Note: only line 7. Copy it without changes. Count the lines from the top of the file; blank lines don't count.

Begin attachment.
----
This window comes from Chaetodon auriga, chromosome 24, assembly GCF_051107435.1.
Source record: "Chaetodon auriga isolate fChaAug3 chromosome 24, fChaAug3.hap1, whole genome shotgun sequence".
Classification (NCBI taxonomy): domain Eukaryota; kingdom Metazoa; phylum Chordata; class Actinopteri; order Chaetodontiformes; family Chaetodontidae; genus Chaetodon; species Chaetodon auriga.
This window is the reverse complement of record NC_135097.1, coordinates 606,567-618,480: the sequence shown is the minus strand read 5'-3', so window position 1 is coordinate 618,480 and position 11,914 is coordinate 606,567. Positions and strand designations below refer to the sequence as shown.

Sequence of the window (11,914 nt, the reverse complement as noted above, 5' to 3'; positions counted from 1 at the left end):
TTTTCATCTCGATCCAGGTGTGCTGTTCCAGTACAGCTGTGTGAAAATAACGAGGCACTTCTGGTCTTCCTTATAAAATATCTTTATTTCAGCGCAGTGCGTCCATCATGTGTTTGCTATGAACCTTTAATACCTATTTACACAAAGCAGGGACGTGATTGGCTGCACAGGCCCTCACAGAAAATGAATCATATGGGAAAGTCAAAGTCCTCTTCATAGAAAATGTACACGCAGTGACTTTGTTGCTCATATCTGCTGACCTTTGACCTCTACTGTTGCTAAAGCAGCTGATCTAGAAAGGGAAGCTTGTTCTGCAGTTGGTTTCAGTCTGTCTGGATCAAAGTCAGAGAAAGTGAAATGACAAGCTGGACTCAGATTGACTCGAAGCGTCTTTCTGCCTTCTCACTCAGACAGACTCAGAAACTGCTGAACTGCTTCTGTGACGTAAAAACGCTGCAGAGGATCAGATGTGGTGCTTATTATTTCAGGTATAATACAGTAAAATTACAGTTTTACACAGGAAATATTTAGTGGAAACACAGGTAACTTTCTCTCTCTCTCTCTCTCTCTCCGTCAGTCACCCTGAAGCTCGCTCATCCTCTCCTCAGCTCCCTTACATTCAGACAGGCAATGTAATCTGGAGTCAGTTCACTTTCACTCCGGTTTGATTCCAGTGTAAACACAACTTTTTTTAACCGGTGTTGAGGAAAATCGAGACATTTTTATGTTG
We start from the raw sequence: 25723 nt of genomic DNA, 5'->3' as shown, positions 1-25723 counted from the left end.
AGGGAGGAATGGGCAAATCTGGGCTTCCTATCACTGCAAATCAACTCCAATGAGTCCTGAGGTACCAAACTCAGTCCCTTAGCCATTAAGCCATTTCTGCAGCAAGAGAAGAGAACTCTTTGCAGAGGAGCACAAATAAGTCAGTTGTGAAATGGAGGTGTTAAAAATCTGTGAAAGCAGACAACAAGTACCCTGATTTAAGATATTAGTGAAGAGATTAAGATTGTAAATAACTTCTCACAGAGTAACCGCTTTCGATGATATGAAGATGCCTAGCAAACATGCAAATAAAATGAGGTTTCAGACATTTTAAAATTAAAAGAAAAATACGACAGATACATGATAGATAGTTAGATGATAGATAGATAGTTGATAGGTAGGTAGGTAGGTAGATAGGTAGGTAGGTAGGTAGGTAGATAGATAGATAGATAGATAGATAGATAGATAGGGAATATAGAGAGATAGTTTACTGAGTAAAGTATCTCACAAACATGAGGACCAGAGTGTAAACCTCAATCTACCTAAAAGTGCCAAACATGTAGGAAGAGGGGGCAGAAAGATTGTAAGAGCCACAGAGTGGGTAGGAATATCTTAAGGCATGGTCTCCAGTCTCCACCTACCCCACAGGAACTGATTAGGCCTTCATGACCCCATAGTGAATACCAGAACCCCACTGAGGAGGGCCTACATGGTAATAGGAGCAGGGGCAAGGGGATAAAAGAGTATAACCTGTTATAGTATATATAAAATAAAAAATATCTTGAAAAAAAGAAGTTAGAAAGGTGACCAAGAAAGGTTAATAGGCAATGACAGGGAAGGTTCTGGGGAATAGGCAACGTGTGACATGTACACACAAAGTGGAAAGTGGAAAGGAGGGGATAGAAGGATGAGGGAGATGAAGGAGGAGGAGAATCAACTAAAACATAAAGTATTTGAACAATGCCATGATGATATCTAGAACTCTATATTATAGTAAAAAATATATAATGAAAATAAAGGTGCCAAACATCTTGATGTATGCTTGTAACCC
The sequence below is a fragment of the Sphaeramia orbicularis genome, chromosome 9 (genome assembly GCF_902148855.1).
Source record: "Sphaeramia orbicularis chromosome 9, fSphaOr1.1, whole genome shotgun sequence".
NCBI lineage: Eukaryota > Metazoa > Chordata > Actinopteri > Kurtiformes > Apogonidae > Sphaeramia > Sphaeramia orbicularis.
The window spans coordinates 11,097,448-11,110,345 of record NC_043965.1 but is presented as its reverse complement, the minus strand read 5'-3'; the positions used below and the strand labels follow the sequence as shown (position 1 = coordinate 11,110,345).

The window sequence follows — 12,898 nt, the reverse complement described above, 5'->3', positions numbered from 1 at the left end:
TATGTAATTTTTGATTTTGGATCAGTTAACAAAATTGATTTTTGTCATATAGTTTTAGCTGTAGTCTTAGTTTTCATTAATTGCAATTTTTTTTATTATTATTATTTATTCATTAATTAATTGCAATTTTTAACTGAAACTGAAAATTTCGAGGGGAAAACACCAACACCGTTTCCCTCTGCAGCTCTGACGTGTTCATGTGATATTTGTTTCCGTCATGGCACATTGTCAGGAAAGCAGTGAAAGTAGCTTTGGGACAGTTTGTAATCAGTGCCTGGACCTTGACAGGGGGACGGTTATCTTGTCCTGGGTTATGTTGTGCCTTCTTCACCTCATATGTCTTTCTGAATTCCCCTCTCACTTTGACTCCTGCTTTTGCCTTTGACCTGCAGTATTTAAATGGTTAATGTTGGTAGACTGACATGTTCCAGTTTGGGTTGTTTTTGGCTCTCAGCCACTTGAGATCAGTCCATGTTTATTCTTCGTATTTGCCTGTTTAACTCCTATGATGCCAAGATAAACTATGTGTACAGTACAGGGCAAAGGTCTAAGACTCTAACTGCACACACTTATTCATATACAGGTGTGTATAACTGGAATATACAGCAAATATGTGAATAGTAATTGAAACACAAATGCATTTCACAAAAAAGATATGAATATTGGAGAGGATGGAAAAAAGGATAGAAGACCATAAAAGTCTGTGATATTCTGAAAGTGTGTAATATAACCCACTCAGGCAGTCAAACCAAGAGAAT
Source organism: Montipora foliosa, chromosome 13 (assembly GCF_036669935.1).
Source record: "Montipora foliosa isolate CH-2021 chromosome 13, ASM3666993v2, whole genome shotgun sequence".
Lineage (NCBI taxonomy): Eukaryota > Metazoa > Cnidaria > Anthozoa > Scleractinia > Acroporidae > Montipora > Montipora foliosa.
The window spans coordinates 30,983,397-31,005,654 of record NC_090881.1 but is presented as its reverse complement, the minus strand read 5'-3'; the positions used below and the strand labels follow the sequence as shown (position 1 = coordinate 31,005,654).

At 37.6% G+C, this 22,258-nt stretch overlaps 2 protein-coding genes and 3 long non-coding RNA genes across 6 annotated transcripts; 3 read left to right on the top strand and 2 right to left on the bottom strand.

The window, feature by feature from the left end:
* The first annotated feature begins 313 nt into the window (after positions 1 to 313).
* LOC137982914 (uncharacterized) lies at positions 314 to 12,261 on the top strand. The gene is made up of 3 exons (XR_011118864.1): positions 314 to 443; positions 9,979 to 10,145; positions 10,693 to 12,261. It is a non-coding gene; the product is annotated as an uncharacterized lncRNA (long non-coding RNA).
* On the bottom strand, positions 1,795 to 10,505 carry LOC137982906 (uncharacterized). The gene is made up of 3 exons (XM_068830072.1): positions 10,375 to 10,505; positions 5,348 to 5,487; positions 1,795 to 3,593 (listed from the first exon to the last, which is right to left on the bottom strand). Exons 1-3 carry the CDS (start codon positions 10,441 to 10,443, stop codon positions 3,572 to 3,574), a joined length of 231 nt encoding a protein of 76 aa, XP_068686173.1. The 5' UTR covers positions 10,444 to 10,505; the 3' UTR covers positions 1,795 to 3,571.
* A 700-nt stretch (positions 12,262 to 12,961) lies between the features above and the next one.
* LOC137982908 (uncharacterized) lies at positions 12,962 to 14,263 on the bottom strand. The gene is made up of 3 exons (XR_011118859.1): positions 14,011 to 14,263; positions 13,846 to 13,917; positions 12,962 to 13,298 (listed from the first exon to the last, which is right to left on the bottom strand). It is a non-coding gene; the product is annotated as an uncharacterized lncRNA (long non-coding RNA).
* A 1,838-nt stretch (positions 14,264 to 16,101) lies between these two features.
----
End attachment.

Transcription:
We start from the raw sequence: 25723 nt of genomic DNA, 5'->3' as shown, positions 1-25723 counted from the left end.